multilingualism

multilingualism

[muhl-tee-ling-gwuhl, muhl-tahy- or, Can., -ling-gyoo-uhl]
multilingualism: see bilingualism.
The term multilingual can refer to an individual speaker who uses two or more languages, a community of speakers in which two or more languages are used, or speakers of different languages.

Multilingual speakers outnumber monolingual speakers in the world's population.

Multilingual individuals

A multilingual person, in the broadest definition, is one who can communicate in more than one language, be it actively (through speaking and writing) or passively (through listening and reading). More specifically, the terms bilingual and trilingual are used to describe comparable situations in which two or three languages are involved. A generic term for multilingual persons is polyglot.

Multilingualism could be rigidly defined as being native-like in two or more languages. It could also be loosely defined as being less than native-like but still able to communicate in two or more languages.

Multilingual speakers have acquired and maintained at least one language during childhood, the so-called first language (L1). The first language (sometimes also referred to as the mother tongue) is acquired without formal education, by mechanisms heavily disputed. Children acquiring two languages in this way are called simultaneous bilinguals. Even in the case of simultaneous bilinguals one language usually dominates over the other. This kind of bilingualism is most likely to occur when a child is raised by bilingual parents in a predominantly monolingual environment. It can also occur when the parents are monolingual but have raised their child or children in two different countries.

Definition of multilingualism

One group of academics argues for the maximal definition which means that speakers are as native-like in one language as they are in others and have as much knowledge of and control over one language as they have of the others. Another group of academics argues for the minimal definition, based on use. Tourists, who successfully communicate phrases and ideas while not fluent in a language, may be seen as bilingual according to this group.

However, problems may arise with these definitions as they do not specify how much knowledge of a language is required to be classified as bilingual. As a result, since most speakers do not achieve the maximal ideal, language learners may come to be seen as deficient and by extension, language teaching may come to be seen as a failure. One does not expect children to "speak chemistry" like Nobel prize winners or to have become a professional athlete by the time they have left school, yet for graduating school children anything less than fluency in a second language could be seen as inadequate.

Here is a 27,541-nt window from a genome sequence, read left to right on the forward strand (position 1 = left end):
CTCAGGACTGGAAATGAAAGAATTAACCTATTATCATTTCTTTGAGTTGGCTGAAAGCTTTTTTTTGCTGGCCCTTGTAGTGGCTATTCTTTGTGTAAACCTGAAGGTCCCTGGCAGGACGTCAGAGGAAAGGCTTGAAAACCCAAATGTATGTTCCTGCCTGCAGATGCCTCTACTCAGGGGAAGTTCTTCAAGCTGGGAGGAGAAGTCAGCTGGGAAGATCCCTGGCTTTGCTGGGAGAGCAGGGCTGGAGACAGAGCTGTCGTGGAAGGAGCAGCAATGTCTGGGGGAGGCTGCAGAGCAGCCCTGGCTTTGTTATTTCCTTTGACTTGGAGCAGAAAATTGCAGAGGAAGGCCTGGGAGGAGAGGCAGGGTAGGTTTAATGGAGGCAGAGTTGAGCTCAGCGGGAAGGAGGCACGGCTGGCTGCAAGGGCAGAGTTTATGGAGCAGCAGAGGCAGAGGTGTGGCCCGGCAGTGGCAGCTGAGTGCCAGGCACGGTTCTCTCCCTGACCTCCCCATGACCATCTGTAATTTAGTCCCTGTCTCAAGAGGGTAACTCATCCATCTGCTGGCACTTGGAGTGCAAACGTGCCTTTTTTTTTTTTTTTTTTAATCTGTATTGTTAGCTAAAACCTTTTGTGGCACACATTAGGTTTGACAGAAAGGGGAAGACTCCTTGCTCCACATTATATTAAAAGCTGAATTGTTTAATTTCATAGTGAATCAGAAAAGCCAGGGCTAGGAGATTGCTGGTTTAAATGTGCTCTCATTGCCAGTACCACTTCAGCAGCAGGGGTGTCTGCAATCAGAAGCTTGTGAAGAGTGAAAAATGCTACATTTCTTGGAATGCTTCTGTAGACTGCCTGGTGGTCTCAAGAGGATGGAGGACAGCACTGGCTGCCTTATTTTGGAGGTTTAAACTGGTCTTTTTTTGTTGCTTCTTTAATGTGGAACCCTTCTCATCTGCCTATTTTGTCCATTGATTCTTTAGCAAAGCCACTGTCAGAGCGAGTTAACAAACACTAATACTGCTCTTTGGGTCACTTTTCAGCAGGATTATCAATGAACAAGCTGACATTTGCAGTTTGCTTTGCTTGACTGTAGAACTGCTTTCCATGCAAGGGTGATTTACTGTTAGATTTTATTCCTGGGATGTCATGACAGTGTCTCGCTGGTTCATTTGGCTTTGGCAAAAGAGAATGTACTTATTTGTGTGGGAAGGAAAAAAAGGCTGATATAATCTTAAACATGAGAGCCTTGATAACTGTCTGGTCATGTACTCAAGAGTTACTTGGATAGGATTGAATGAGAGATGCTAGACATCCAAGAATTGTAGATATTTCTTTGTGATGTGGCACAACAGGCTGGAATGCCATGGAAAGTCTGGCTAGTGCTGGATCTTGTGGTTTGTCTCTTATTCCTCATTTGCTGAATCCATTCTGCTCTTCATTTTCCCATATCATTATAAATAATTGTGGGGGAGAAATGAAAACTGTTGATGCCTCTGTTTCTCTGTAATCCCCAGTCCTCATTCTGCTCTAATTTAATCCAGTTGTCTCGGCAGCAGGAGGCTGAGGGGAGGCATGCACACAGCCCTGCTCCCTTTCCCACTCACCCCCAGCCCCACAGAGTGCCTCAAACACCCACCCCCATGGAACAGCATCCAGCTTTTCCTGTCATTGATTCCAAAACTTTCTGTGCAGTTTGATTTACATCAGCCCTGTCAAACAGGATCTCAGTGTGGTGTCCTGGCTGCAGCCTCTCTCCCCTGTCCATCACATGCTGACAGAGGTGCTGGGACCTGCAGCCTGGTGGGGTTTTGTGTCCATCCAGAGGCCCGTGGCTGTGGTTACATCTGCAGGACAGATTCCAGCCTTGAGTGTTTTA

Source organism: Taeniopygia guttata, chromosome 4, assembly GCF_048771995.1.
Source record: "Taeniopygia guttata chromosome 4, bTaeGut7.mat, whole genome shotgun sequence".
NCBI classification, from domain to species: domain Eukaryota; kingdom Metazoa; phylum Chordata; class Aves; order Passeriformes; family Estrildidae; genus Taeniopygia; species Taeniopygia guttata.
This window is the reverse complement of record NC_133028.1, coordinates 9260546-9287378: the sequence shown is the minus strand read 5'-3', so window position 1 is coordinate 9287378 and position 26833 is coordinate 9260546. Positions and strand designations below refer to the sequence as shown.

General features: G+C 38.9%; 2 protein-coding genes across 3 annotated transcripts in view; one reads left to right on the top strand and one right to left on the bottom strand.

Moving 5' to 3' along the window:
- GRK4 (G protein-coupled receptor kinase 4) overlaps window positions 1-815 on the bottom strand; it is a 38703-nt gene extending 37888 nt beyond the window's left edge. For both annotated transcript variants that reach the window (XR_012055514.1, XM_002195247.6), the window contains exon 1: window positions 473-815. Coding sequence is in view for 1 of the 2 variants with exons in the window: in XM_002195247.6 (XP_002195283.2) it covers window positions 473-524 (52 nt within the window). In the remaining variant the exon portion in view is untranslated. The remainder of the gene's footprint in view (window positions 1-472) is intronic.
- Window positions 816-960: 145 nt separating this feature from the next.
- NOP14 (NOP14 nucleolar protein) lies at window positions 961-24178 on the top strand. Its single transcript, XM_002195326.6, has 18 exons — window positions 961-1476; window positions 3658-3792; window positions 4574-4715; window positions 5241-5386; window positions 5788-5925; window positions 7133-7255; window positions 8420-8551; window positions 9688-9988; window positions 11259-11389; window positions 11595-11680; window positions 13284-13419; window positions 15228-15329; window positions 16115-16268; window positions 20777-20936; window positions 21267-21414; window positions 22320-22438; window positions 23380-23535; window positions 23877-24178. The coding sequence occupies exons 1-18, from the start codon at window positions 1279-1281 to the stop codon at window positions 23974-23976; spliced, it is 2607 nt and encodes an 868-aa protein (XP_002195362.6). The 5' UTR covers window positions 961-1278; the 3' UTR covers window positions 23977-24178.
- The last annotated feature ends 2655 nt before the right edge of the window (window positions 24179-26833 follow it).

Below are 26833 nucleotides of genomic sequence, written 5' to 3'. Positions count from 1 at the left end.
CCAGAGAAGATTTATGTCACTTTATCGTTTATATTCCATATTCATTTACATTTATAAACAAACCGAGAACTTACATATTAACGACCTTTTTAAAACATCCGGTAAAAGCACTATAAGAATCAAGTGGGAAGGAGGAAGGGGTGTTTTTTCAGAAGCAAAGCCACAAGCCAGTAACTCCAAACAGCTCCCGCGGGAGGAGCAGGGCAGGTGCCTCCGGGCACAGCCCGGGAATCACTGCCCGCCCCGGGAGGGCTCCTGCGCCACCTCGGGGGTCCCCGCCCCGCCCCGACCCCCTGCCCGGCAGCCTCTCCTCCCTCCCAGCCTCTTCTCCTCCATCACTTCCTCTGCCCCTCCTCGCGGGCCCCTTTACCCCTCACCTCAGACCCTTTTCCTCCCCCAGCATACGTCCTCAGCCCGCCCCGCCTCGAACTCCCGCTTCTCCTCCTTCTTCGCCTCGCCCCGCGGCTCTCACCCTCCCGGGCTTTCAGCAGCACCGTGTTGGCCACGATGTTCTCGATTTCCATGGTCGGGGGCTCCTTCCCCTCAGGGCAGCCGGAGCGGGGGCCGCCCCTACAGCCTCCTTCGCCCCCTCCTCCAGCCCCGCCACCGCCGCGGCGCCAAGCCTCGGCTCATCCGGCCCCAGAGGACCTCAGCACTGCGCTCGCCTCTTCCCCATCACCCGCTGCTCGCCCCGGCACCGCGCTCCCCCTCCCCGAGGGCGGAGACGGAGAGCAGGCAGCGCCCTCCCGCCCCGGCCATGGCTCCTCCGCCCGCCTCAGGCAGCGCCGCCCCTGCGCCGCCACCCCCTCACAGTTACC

At the other extreme, arguing that someone who can say "hello" in more than one language is multilingual trivializes the language learning process.

Since 1992, Cook has argued that most multilingual speakers fall somewhere between these minimal and maximal definitions. Cook calls these people multi-competent.

Learning language

A broadly held, yet nearly as broadly criticised, view is that of the American linguist Noam Chomsky in what he calls the human 'language acquisition device '— a mechanism which enables an individual to recreate correctly the rules (grammar) that speakers around the learner use. This device, according to Chomsky, wears out over time, and is not normally available by puberty, which explains the relatively poor results adolescents and adults have in learning aspects of a second language (L2).

If language learning is a cognitive process, rather than a language acquisition device, as the school led by Stephen Krashen suggests, there would only be relative, not categorical, differences between the two types of language learning.

Comparing multilingual speakers

Even if someone is highly proficient in two or more languages, his so-called communicative competence or ability may not be as balanced. Linguists have distinguished various types of multilingual competence, which can roughly be put into two categories:

  • For compound bilinguals, words and phrases in different languages are the same concepts. That means that 'chien' and 'dog' are two words for the same concept for a French-English speaker of this type. These speakers are usually fluent in both languages.
  • For coordinate bilinguals, words and phrases in the speaker's mind are all related to their own unique concepts. Thus a bilingual speaker of this type has different associations for 'chien' and for 'dog'. In these individuals, one language, usually the first language, is more dominant than the other, and the first language may be used to think through the second language. These speakers are known to use very different intonation and pronunciation features, and sometimes to assert the feeling of having different personalities attached to each of their languages.

*A sub-group of the latter is the subordinate bilingual, which is typical of beginning second language learners.